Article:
“my real point is why isn’t there then “hoopla” for everyone else… and tv produced sights of death everyday for all the other victims of all other catastrophic events throughout history- playing over and over morbid events is ptsd- there more to say but healing is needed!”

    “my “insensitive” expression was saying yes I understand your loss, but we need to live and it is unhealthy to relive tragedy and to force others into ptsd. If you knew me I am not an insensitive, I am caring, considerate, and very understanding. None of us would go up to someone who experienced the loss of a loved one in a tragic way the day before the anniversary of said event and say “You know what tomorrow is!?” and then sit and watch their recorded death all day. Healing grief is remembering the life of the person. so if people are constantly trying to bring up an awful situation over and over- yeah I would say freaking.”

    ” P, yes I would if ten people came up to me the day before any one of my many young cousins died and ask “you know what to tomorrow is?” I would respond “yes 3 freaking9” “well they are going to televise their death we are watching or talking about all day” I would not participate- I would enjoy reminiscing on what they did, gave , or inspired. I do not have tv or read the news – if everyone else wants to express their feelings and thoughts they do and I did mine- it is just not popular- but how does it make me feel or others who share the same pov of the morbidness.”

    “sharing final post about this…I commented this earlier on my personal feed…Angella, this in no way was meant to be offensive to you or your family. It is something you do for you and your family and honor your brother. I just do not think it is right for everyone to continue to view the actual killing/dieing of people over and over. I have seen love ones take their last breath too many times but that is not the imagine that replays- it may have when it is fresh and new, but as time allowed for healing a few years or so, I could see only positive memories, and to relive the horror now 12 years in a row, is just not healthy. The one thing about fb is that people seem not to say what they mean and talk in code as if you are not there and don’t get me wrong people do that in “real life” too. In fact my post also reflects that like your family there are millions of families grieving everyday for love ones lost, I think about C- I remember the true concern in his face the first time he met dd3 and I see the deepness in your mothers eyes, your sisters… I think of one of many of my young cousins who have gone- her beautiful face her smile not the horrible way she died. so on 9-11 I do not want to see people die all over again- Wouldn’t it be more beautiful to hear about what they had done, what they inspire, and the positive way their lives are celebrated… besides grief, no forgiveness will abound along with hatred, and isn’t the real goal to love and show peace. I understand not wanting to have a “crass” friend- sometime things need to brought into the light and it may be unpopular. I do not like to beat around the bush, never have and never will, I do discuss some “things” with individuals in private and not on an “open forum”- I am who am – I do not say things I do not believe and stand by…”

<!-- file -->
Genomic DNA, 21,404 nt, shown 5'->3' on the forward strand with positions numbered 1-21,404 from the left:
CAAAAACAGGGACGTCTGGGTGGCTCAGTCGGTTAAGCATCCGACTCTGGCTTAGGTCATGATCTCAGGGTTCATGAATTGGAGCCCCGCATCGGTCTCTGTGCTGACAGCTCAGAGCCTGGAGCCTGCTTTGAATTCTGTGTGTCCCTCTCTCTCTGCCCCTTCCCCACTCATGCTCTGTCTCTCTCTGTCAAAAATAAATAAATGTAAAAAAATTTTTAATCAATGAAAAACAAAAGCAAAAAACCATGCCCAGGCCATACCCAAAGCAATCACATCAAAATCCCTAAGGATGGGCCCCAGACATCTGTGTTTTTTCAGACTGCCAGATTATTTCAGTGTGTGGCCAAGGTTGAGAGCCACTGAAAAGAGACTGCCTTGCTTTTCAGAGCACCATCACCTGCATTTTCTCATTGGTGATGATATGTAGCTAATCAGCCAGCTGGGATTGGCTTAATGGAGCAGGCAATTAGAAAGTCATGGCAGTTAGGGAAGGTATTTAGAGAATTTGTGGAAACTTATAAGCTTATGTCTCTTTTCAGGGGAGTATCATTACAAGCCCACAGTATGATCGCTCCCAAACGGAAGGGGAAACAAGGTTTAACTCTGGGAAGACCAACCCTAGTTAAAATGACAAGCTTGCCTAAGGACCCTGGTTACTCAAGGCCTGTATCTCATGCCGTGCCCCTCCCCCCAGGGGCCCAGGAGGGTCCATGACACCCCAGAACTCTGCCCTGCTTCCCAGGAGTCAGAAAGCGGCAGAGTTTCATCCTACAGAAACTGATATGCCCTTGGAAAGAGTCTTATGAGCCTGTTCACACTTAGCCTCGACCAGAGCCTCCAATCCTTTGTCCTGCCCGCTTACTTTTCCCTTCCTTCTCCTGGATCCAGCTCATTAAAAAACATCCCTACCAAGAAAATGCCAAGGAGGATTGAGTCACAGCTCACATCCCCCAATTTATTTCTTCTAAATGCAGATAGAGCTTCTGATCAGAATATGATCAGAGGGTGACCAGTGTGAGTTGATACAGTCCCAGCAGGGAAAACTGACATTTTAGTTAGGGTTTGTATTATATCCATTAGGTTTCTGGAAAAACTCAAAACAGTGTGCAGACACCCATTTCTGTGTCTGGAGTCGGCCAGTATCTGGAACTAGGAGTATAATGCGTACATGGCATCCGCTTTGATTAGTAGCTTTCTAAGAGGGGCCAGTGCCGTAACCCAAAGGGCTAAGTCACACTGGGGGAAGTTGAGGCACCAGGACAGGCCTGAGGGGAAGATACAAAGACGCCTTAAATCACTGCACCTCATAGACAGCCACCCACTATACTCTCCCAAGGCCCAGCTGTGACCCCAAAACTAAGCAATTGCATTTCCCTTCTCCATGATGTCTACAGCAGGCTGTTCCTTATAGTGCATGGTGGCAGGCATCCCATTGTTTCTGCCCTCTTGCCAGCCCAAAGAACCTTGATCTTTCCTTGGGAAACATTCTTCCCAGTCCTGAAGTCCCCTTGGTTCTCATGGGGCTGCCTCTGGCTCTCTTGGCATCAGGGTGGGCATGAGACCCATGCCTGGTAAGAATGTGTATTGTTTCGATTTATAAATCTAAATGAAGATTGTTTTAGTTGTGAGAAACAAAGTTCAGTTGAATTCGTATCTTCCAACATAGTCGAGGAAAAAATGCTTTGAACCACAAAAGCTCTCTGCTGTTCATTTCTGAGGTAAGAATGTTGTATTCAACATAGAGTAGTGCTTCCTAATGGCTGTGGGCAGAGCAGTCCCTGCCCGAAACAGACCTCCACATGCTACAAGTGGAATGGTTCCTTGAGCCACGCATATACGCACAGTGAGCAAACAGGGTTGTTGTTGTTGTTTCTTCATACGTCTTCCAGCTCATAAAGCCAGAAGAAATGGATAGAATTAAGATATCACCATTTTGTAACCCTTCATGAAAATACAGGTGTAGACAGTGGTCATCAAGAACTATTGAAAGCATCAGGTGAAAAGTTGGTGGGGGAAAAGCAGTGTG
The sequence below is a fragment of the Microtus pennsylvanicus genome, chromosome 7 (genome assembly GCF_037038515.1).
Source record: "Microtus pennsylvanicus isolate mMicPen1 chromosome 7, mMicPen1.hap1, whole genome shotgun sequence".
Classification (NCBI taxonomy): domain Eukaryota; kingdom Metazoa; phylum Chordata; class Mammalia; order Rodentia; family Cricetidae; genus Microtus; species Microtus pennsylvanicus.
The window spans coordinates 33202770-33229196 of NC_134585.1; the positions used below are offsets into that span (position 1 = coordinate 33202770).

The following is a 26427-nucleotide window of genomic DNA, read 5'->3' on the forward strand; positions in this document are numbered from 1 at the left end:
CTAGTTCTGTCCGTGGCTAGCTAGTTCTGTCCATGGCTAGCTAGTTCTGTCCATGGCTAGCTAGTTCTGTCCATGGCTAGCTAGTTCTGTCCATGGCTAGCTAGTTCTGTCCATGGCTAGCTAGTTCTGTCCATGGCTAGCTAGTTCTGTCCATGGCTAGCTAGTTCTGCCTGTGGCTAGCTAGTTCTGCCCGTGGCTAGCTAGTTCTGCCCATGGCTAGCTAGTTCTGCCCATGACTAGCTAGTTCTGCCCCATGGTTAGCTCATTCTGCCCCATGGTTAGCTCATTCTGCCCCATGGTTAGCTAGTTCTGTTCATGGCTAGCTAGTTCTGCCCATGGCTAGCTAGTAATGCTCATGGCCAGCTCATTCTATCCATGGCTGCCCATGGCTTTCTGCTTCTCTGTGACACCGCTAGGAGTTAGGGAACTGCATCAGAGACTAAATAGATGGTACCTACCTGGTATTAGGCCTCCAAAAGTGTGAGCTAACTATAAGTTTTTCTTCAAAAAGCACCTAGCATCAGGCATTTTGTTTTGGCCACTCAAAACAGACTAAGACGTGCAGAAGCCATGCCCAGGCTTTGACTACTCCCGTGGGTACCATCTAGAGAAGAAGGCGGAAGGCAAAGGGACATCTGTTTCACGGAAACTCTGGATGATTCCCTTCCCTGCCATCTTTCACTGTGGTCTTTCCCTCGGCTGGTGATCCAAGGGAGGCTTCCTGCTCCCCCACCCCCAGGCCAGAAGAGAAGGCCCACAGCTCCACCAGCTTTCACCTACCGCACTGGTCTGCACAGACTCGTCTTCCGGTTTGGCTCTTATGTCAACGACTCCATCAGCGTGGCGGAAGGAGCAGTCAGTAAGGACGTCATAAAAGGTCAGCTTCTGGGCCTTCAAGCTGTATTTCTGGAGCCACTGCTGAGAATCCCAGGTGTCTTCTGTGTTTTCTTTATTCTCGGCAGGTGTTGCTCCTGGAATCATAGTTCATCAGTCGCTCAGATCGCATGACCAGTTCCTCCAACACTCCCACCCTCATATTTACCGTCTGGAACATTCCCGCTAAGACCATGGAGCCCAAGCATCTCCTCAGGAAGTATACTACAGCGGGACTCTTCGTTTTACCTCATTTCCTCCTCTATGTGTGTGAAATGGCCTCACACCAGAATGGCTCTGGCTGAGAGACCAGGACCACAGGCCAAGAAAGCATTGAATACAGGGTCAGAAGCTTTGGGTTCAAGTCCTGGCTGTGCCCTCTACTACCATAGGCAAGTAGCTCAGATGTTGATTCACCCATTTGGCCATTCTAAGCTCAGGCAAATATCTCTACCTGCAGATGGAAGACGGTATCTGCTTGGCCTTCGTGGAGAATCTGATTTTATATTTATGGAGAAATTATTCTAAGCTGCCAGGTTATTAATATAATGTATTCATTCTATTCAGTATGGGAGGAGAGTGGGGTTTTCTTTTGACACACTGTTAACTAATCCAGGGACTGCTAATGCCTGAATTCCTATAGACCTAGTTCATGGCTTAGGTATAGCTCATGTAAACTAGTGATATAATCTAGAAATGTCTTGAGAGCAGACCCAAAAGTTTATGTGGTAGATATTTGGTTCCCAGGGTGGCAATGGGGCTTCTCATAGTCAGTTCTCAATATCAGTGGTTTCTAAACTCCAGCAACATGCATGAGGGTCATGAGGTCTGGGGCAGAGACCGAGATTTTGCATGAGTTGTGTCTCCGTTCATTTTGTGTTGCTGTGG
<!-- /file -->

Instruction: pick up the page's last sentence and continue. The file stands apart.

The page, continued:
I thank you for reading…

    • Thank you Jessie for taking the time to share the conversations you had through the day! There is so much I agree with (obviously) and I’m glad you spoke up. Its individuals like you who create the thought provoking momentum to heal. Healing is a choice. By choosing to heal and grow together we do not forget those who were hurt or lost, we prove to them we are living at our personal best in their honor.

      • One more thing. You also mentioned the trap of re-living tragedy… Michael C. Hall (star of the show Dexter) mentioned in an interview that performing the acts does mess with you. You can see the interview here; http://on.cc.com/17WDGgR

        Back on topic. Hate never wins, it only destroys. Only Love and Light can bring us together. On that note, we become “whole” by the daily renewing on our minds. Its important what experiences and stories we absorb and its equally important what we share or pass on!